Those who walk the Camino to Santiago are party to many wonderful legends and tales. Some are spiritual or religious, some are folk tales or simply traditional. Whether one accepts these tales as true is of little consequence. What matters, in my opinion, is what these stories tell us about the people who share them, revere them or are guided or transformed by them.
Following is a Camino tale that took place on Christmas Eve centuries ago.
The story begins on a dark and stormy Christmas Eve in medieval times. A poor farmer from the village of Barjamayor struggled up the steep 1,293 meter-high mountain to the O'Cebreiro church. He braved the raging snowstorm to hear midnight Mass and participate in communion.
When he reached the church, he was cold, wet and weary. The door swung open, icy winds swept in behind him. The farmer quickly stepped inside and the large door slammed shut behind him, reverberating throughout the church.
The priest, garbed in his elegant robes, stood at the front of the church with the host elevated for the consecration. Hearing the door and feeling the bitter wind sweeping into the church, the priest, turned and cast a disparaging look at the pious farmer.
Then, the priest angrily berated the man for being so foolish as to venture out on such a stormy night. What kind of fool would climb a mountain at midnight in the midst of a storm to simply sip wine from a cup and to taste a tiny piece of bread?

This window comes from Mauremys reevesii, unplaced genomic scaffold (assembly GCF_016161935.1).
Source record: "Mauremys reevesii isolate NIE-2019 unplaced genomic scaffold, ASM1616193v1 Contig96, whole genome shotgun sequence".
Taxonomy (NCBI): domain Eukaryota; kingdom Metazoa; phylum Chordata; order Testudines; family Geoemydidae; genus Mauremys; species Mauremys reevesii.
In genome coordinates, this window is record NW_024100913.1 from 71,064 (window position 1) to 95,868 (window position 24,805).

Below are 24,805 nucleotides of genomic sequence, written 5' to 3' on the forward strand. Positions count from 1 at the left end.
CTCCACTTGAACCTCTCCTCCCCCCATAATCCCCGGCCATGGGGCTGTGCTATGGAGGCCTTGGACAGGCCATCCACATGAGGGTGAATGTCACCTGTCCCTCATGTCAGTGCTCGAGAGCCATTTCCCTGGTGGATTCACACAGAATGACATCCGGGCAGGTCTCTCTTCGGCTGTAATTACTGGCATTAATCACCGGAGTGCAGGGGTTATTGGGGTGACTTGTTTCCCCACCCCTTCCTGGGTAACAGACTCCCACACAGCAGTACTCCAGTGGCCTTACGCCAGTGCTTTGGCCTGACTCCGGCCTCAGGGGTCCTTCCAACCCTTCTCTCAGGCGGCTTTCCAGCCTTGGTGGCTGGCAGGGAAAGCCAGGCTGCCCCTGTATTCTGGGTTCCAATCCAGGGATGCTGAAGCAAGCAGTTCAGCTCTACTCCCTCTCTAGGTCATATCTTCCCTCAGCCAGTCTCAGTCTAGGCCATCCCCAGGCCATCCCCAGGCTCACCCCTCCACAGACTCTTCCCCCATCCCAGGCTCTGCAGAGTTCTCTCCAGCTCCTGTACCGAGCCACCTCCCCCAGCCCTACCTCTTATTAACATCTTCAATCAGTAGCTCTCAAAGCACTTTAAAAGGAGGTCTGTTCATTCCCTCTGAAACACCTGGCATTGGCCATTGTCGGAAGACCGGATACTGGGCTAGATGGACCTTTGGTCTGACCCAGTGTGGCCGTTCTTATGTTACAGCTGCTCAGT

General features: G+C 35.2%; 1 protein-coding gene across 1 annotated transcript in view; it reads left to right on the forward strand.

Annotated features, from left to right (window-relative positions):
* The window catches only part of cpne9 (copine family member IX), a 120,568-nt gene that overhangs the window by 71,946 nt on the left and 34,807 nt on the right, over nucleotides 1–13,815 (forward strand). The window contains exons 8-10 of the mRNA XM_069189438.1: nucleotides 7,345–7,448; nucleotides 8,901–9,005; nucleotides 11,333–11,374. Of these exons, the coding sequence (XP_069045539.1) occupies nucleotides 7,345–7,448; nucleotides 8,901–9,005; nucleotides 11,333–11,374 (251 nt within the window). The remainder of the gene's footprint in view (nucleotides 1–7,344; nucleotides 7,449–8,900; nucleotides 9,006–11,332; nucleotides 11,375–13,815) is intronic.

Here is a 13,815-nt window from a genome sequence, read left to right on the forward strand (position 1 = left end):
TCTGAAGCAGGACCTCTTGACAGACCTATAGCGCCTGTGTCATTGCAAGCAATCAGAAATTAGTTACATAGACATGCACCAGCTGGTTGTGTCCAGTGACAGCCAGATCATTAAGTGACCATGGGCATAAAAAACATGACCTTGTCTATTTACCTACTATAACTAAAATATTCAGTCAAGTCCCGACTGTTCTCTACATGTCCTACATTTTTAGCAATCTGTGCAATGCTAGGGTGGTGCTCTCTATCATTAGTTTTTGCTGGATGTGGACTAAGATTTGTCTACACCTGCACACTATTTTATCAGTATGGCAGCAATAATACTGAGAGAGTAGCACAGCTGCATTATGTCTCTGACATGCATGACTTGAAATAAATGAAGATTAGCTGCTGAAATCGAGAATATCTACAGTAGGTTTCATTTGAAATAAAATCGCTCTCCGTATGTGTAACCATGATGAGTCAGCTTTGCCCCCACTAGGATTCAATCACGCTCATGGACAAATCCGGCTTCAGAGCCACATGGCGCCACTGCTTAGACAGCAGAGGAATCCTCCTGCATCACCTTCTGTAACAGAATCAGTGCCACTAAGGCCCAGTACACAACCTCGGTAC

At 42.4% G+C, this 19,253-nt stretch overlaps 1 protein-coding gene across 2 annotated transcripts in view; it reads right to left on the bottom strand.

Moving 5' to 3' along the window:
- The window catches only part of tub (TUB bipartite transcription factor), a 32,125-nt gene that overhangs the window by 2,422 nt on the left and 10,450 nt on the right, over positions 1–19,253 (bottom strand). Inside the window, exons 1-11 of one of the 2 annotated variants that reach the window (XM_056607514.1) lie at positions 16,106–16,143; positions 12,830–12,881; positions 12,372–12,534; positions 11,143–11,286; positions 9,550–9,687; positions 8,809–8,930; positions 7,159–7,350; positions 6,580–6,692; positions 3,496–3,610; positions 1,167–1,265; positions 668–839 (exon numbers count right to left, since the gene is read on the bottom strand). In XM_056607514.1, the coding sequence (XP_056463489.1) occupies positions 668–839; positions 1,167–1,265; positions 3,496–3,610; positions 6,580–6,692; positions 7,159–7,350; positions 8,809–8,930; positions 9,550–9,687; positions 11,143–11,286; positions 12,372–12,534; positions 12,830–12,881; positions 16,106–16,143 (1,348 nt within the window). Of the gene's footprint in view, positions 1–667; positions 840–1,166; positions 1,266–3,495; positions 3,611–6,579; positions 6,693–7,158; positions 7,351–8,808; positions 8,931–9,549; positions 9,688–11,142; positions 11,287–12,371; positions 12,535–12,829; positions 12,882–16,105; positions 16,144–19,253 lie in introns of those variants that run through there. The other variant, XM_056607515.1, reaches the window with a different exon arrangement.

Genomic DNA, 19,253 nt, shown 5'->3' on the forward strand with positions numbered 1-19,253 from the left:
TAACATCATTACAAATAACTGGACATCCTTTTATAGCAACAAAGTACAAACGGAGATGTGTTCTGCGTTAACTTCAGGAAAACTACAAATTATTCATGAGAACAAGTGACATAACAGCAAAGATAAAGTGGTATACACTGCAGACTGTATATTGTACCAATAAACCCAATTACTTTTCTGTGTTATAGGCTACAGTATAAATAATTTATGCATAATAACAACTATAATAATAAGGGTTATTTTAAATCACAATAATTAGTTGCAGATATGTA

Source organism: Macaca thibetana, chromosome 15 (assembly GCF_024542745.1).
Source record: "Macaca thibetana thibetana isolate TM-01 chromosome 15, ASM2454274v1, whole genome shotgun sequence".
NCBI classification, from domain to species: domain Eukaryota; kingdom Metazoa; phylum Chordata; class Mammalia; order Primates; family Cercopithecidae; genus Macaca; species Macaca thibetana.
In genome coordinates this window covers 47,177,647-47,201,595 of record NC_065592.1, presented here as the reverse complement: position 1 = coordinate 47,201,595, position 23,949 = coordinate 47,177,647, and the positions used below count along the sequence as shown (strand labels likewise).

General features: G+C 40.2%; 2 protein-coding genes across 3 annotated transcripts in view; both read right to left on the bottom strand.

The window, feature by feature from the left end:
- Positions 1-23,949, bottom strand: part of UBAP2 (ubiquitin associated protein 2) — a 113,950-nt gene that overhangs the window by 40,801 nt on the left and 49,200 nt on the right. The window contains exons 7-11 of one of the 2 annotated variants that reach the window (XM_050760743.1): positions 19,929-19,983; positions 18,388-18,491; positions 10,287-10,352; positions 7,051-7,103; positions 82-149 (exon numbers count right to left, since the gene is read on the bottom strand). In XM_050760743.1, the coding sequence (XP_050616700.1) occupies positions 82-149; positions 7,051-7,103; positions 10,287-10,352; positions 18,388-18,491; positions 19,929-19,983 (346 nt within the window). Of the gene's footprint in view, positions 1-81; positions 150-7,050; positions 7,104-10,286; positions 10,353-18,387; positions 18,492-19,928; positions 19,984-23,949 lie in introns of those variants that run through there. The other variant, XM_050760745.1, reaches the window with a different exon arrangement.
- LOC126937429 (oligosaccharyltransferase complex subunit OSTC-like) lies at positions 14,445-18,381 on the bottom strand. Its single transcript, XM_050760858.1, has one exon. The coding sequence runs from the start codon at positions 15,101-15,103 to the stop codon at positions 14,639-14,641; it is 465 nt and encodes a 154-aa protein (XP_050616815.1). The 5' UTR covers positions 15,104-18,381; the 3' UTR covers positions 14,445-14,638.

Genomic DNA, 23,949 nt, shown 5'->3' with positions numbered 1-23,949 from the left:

What a fool, he thought. The priest shook his head and turned back to his duties.
Suddenly a shriek rang out. The priest stood wide-eyed - he witnessed a miracle: the humble loaf of crusty bread and the Spanish wine on the altar were no longer there. In their place he saw on the platter the flesh of Jesus and in the chalice, he found the blood of Christ.
The astonished priest turned his head and witnessed yet another miracle - the image of the Virgin leaned her head forward to observe the amazing events that had taken place, (Today the icon is known as the Virgen del Milagro or the Virgin of the Miracle).
The story continues. After the glorious mass on that stormy night, the humbled priest collected the remaining crumbs and drops of blood. He carefully placed these sacred items in a silver reliquary.
Since then this miracle has been celebrated in songs, poems, paintings and sculptures. In the year 1487 the event was certified by Pope Innocent VIII. The reliquary was presented to Queen Isabella.
Today, however, the reliquary is housed in a niche on the right of the church’s main altar. Many pilgrims enroute to Santago stop at the church to pay their respects and to see the Virgin of the Miracle.
The following poem (loosely translated) about this Christmas Eve miracle was published in the 1400's and is still widely circulated along the Camino.
I want to tell you a miraculous story
about a host that was being consecrated and revealed,
in perfect flesh,
its hidden nature.
An idiot of a priest
who was offering the host at Mass
doubted the truth of the consecration.
The holy vision was demonstrated to him
as it is, today and always,
- A.E. Molina, 1400, Spain